Heather DeSandoli, a fibromyalgia patient who uses journaling
Credit: Sydney Butters Photography

You don’t have to tell 31-year-old Heather DeSandoli that journaling can turn your life around — she’s living proof.

“About six years ago, I was at a low point in my health journey,” says Heather, who has been living with fibromyalgia, chronic fatigue syndrome, and postural orthostatic tachycardia syndrome (POTS) since age 13. After pushing herself to complete her undergrad degree at Carleton University in Ottawa, Ontario, Canada, she decided to stay on at Carleton, embarking on a master’s program in political science.

Problem was, Heather felt utterly depleted. “I was doing poorly health-wise; I wasn’t talking about my health to my friends. I was trying to pretend I was fine, but I wasn’t.” And her symptoms — pain, fatigue, sleep issues, brain fog, and nausea — were out of control.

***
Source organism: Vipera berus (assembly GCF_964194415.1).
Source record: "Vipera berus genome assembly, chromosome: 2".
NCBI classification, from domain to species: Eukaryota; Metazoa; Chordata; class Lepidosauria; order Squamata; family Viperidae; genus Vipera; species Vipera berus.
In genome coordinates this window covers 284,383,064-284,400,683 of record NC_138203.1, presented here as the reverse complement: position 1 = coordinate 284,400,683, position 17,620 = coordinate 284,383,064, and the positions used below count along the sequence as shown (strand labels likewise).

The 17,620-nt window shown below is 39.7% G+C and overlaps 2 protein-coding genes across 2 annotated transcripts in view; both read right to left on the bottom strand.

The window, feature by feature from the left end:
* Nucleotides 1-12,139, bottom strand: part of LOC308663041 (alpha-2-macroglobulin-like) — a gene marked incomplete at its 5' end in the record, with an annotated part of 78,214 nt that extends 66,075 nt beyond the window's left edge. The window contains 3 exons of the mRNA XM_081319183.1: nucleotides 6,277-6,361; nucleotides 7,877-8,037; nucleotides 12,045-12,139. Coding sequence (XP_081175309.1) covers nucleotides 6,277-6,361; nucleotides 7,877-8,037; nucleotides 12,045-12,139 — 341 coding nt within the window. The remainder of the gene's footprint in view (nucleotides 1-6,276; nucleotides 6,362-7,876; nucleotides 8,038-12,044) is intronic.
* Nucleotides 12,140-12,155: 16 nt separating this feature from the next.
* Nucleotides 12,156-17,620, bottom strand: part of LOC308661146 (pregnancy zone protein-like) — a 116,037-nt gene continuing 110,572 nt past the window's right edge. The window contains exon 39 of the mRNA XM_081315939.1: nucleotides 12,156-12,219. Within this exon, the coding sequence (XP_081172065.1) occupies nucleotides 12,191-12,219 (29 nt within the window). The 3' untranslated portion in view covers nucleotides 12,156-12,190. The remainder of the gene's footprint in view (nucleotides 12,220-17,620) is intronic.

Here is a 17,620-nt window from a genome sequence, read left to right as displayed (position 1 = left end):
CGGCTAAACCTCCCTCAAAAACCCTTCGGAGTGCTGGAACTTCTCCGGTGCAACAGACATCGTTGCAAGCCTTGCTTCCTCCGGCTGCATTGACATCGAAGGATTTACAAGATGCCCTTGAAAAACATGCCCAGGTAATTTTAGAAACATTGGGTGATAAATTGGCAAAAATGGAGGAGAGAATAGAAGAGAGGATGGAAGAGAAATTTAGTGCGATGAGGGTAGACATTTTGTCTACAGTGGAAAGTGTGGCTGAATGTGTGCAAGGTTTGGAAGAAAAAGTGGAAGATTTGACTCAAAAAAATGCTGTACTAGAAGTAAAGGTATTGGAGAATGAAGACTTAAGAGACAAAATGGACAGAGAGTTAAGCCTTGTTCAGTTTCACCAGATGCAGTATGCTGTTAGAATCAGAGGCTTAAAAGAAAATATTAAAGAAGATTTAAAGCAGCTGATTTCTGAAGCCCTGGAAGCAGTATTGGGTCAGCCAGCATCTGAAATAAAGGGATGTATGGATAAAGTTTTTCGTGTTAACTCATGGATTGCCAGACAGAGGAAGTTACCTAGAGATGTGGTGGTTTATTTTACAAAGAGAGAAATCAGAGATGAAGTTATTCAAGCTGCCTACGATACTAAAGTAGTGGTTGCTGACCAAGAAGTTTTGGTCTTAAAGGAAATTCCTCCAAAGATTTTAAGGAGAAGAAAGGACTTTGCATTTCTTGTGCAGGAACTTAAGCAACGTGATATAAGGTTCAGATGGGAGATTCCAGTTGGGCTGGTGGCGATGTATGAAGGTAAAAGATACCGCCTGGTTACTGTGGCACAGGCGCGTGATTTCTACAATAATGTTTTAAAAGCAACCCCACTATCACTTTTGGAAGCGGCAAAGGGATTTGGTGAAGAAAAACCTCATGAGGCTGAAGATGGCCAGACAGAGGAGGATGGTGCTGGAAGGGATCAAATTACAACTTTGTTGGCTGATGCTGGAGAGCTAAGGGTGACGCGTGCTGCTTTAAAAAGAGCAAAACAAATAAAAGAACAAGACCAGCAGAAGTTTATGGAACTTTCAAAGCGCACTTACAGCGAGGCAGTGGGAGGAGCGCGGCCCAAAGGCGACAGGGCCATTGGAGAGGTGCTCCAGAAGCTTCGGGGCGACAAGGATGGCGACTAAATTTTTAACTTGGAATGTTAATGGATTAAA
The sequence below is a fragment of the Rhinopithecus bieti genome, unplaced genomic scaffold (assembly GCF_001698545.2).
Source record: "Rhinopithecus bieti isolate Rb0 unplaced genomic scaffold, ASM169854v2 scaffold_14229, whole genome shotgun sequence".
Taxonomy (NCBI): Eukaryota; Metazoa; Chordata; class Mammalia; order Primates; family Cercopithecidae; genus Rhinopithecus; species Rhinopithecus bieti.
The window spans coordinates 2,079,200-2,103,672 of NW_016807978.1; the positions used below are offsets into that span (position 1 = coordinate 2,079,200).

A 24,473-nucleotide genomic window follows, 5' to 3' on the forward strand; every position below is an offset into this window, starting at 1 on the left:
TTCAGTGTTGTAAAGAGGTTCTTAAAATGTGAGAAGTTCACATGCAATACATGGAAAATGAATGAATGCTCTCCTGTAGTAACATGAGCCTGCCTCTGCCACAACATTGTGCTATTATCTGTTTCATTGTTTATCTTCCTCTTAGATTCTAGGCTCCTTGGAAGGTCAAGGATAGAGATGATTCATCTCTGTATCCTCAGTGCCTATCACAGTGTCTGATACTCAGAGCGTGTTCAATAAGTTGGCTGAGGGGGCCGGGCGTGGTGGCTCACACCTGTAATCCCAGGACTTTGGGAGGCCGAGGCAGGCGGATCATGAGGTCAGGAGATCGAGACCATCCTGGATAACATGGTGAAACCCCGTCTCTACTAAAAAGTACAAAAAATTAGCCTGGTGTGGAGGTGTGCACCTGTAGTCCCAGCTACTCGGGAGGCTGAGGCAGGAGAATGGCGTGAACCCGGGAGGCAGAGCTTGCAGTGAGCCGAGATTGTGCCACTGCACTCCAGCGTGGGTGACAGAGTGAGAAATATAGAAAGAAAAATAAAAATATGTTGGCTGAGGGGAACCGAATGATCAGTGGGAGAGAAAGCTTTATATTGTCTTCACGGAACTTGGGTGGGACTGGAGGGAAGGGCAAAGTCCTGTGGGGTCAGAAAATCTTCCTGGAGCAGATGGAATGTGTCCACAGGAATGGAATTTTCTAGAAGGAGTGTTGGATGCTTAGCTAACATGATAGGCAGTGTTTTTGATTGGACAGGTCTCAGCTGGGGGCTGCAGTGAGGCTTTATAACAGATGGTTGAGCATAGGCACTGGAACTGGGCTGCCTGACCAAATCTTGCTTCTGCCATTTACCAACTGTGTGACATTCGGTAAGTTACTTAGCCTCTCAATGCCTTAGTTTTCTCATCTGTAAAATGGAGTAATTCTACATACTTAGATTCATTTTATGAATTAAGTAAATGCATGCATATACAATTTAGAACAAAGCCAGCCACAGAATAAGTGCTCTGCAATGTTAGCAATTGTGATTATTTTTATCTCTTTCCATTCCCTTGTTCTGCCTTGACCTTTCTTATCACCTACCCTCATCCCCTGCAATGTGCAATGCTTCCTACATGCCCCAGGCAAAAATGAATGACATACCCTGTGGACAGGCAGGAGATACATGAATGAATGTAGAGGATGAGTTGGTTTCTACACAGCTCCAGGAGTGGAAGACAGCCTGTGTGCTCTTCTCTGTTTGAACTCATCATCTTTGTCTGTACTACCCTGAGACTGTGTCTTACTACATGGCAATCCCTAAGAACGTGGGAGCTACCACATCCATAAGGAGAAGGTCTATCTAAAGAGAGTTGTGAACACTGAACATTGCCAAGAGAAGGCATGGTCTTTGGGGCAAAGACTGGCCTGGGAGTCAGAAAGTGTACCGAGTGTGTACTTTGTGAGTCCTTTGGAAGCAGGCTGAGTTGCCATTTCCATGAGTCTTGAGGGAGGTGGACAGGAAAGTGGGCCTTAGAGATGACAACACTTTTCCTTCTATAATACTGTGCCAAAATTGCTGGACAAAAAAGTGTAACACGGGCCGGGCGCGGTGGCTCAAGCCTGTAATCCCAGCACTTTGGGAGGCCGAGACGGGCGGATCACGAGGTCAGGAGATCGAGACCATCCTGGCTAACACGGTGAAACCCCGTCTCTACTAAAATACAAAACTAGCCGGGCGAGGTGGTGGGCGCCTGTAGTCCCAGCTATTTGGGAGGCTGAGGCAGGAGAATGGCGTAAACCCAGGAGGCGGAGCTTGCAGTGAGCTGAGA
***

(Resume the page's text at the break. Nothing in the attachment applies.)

That’s when she turned to words. “It’s always been easier for me to write how I was feeling than to say it out loud,” says Heather, who decided to give “bullet journaling” (also called “bujo”) a try. Equal parts planner, health log, and diary, bujos help people stay on top of their To-Dos, track their goals, and get in touch with their feelings. And although there’s no one way to do it, most people start with a dotted grid notebook (Heather recommends the Leuchtturm 1917) and customize it as they see fit. This is different than a regular journal that has lined pages.

Bullet journal pages with doodle drawings and week layout, open notebook with hand drawn sketch doodles isolated on white background - trendy planner vector illustration

Credit: iStock/sabelskaya


For Heather, that meant creating something she called a “vitals graph,” where she plotted her hours of sleep, activity, and pain levels. She also added a symptom log, where she would tick off each one as it would happen. And perhaps most important, her daily page, where she would check in with how she was doing emotionally, physically, and spiritually.

Within one week, the journal transformed her life, says Heather.

“Seeing everything on paper — my pain, my energy, my sleep, my every day — I thought to myself, ‘Okay, this is real.’”